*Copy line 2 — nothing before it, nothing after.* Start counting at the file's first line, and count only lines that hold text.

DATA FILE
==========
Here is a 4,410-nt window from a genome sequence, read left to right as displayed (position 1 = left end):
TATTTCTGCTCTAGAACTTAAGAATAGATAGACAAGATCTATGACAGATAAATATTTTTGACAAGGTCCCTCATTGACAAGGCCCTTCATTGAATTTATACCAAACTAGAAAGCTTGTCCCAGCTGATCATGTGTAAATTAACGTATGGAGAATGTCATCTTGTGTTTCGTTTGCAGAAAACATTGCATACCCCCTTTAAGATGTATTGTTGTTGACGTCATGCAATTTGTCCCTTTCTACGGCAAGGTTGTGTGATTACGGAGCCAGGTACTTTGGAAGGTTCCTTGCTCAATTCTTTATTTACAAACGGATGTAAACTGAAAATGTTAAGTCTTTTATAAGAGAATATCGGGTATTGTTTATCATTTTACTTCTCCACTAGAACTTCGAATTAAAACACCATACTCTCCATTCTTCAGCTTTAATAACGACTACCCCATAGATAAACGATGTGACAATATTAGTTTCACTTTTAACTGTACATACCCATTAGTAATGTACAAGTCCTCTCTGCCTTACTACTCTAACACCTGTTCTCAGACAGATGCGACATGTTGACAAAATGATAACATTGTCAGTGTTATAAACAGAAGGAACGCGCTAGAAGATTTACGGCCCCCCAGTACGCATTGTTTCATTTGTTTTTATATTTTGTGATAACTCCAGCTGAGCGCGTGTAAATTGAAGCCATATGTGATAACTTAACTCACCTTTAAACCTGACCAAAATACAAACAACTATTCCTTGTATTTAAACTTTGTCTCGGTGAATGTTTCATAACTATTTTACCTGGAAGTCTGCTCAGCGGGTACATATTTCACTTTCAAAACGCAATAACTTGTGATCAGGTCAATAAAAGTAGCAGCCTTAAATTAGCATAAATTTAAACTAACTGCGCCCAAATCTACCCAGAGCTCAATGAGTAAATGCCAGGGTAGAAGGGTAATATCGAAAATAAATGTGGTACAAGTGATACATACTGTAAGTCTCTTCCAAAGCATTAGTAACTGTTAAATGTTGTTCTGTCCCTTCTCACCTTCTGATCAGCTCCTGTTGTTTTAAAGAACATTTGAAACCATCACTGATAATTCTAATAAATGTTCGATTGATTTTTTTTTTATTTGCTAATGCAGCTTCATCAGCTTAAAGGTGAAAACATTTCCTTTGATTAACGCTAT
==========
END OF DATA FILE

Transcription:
TATTTCTGCTCTAGAACTTAAGAATAGATAGACAAGATCTATGACAGATAAATATTTTTGACAAGGTCCCTCATTGACAAGGCCCTTCATTGAATTTATACCAAACTAGAAAGCTTGTCCCAGCTGATCATGTGTAAATTAACGTATGGAGAATGTCATCTTGTGTTTCGTTTGCAGAAAACATTGCATACCCCCTTTAAGATGTATTGTTGTTGACGTCATGCAATTTGTCCCTTTCTACGGCAAGGTTGTGTGATTACGGAGCCAGGTACTTTGGAAGGTTCCTTGCTCAATTCTTTATTTACAAACGGATGTAAACTGAAAATGTTAAGTCTTTTATAAGAGAATATCGGGTATTGTTTATCATTTTACTTCTCCACTAGAACTTCGAATTAAAACACCATACTCTCCATTCTTCAGCTTTAATAACGACTACCCCATAGATAAACGATGTGACAATATTAGTTTCACTTTTAACTGTACATACCCATTAGTAATGTACAAGTCCTCTCTGCCTTACTACTCTAACACCTGTTCTCAGACAGATGCGACATGTTGACAAAATGATAACATTGTCAGTGTTATAAACAGAAGGAACGCGCTAGAAGATTTACGGCCCCCCAGTACGCATTGTTTCATTTGTTTTTATATTTTGTGATAACTCCAGCTGAGCGCGTGTAAATTGAAGCCATATGTGATAACTTAACTCACCTTTAAACCTGACCAAAATACAAACAACTATTCCTTGTATTTAAACTTTGTCTCGGTGAATGTTTCATAACTATTTTACCTGGAAGTCTGCTCAGCGGGTACATATTTCACTTTCAAAACGCAATAACTTGTGATCAGGTCAATAAAAGTAGCAGCCTTAAATTAGCATAAATTTAAACTAACTGCGCCCAAATCTACCCAGAGCTCAATGAGTAAATGCCAGGGTAGAAGGGTAATATCGAAAATAAATGTGGTACAAGTGATACATACTGTAAGTCTCTTCCAAAGCATTAGTAACTGTTAAATGTTGTTCTGTCCCTTCTCACCTTCTGATCAGCTCCTGTTGTTTTAAAGAACATTTGAAACCATCACTGATAATTCTAATAAATGTTCGATTGATTTTTTTTTTATTTGCTAATGCAGCTTCATCAGCTTAAAGGTGAAAACATTTCCTTTGATTAACGCTAT